Ill be honest with all of you – did I think back in 1999 when I formed The Phia Group with my college buddy Mike Branco that this company would become what it is today? The answer is I had no idea what I expected this company to become. I was just doing something that I loved and thought if I could make a living doing it then that would be “wicked” cool. We have blown away any expectations we have 14 years ago and the fact remains we have much more to do.
Health Insurance Reform (aka Obamacare, aka PPACA, aka Healthcare Reform) has not enjoyed a smooth implementation. In fact, its birth has been quite turbulent. Are you surprised? Like many in our industry, The Phia Group’s CEO – Adam V. Russo, Esq. – as well as its Sr. VP & General Counsel – Ron E. Peck, Esq. – were not shocked to see the many issues developing in the law’s rollout, but even we have been impressed by some of the hurdles. From the “Pay or Play” employer mandate being delayed by a year, to a complete lack of guidance regarding the many costs, fees, and expenses of the law, join us as we – along with our special guest – The Phia Group’s legal counsel and VP of Consulting, Jennifer McCormick, Esq., analyze the volatile evolution of this controversial law.
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The survival of self-funding in the face of PPACA, stricter stop-loss regulation, and the exchanges, is reliant upon doing more for less. Plan administrators are now thinking outside the box, developing payment methodologies that draw upon both old and new practices. Change, however, invites upheaval; in a world dominated by PPO networks and provider agreements, anyone who strays from the norm has a fight on their hands. Join The Phia Group’s CEO, Adam V. Russo, and Sr. Vice President, Ron E. Peck, as they dissect these new concepts, consider the pros and cons, and share their experiences as advocates of these new theories.
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If you thought 2012 was a wild ride, wait until you see 2013. Obamacare is the law of the land, and it’s here to stay. The entities empowered by PPACA to issue mandates are prepared to unleash a tidal wave of regulations in 2013. Subrogation and coordination of benefits once again appear before the Supreme Court. The very definition of self-funding, rights under ERISA, and access to stop-loss have come under attack. Join The Phia Group’s CEO, Adam V. Russo, Sr. V.P. and General Counsel, Ron E. Peck, and V.P. of Consulting Services, Jennifer McCormick, as they discuss what we can expect to see in 2013, and how best to prepare for what’s coming.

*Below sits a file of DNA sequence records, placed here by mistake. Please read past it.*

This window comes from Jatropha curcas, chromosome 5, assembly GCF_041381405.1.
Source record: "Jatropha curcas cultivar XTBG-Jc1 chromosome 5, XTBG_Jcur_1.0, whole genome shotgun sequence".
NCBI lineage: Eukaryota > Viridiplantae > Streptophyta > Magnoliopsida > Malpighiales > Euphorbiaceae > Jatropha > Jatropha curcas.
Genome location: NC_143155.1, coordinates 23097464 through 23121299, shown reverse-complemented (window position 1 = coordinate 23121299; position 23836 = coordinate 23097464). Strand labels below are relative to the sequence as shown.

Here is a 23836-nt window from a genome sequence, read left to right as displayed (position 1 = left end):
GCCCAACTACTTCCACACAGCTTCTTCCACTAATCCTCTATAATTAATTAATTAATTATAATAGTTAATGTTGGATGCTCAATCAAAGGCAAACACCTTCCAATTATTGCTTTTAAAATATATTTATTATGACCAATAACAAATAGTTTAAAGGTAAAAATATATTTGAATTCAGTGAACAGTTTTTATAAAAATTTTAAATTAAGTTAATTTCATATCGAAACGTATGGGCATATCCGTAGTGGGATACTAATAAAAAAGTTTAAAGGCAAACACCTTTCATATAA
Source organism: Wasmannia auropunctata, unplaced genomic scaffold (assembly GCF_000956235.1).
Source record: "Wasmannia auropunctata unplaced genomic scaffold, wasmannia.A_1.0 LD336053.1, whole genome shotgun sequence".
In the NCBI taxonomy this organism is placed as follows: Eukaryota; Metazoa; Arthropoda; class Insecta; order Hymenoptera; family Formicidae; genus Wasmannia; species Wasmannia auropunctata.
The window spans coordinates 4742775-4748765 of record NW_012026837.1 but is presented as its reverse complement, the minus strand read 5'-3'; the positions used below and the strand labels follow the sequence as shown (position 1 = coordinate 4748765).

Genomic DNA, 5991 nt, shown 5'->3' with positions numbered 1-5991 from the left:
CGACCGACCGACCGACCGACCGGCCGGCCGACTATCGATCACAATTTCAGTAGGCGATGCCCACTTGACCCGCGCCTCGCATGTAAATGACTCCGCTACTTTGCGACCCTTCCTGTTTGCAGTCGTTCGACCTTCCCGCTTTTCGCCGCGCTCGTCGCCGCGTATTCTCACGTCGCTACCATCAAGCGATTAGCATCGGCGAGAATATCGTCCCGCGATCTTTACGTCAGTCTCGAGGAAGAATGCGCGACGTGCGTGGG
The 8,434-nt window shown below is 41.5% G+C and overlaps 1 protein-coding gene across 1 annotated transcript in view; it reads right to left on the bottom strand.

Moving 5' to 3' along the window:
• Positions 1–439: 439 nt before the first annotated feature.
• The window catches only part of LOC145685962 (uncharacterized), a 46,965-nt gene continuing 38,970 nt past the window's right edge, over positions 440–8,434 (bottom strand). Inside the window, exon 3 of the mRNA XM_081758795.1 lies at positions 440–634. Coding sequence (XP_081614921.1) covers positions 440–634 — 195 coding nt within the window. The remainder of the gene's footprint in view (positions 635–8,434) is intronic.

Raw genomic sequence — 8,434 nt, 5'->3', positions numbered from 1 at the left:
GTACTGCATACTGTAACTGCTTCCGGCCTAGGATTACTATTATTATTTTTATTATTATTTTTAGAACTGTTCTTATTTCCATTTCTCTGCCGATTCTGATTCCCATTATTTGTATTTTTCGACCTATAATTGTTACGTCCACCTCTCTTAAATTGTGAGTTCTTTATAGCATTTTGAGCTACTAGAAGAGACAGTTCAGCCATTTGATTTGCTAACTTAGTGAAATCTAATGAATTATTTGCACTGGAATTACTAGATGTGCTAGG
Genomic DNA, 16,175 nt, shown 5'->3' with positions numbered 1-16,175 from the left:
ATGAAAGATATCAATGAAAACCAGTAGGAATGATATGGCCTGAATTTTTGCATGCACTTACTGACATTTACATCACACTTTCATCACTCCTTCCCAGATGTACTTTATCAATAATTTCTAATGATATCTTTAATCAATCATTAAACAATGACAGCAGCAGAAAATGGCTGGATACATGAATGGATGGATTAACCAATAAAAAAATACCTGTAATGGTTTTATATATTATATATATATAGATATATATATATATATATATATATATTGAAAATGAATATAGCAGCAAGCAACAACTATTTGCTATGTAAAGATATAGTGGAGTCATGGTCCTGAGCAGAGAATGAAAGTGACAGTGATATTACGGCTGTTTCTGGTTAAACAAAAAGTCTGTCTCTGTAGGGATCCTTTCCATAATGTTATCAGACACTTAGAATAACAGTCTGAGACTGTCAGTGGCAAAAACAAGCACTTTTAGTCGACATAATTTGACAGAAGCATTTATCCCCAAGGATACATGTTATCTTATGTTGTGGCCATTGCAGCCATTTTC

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The elections are over and regardless of who you voted for, the fact remains that PPACA is here to stay. While many of you have been utilizing our firm to assist in your compliance needs, we have never publicly announced that our team of experts can assist your organization with Regulatory Compliance issues until now.
June 28th, 2012 is a date that will not live on in infamy or otherwise. On that date The Supreme Court of the United States (“SCOTUS”) took the path of least resistance, declaring that The Patient Protection and Affordable Care Act (“PPACA”) is Constitutional, while tearing the claws from the so-called “mandate’s” enforceability. In one fell swoop, SCOTUS both locked PPACA in as the law of the land, and eliminated the government’s ability to enforce the mandate against individuals. With the smoke clearing, and exchanges advancing nationwide, the eyes of regulators now shift to employers and self-funded plans. State commissioners, who since ERISA’s passage in 1974 have sought to control self-funded benefits, now wave the Obamacare flag in efforts to advance their long held desires. As the cost of providing insurance increases, and employers – long since thought untouchable by the self-funded industry – must decide between exiling employees to the exchange, or sampling self-funding, self-funded plans that implement cost containment solutions can position themselves to reap the rewards of this paradigm shift.
The US Supreme Court upheld the sweeping 2010 healthcare law, declaring that Obama and Congress acted within their powers in requiring most Americans to obtain health insurance.
The ruling reaffirms the most ambitious and controversial undertaking of President Obama’s first term: attempting to guarantee that most of the 45 million Americans without insurance will get better access to medical care.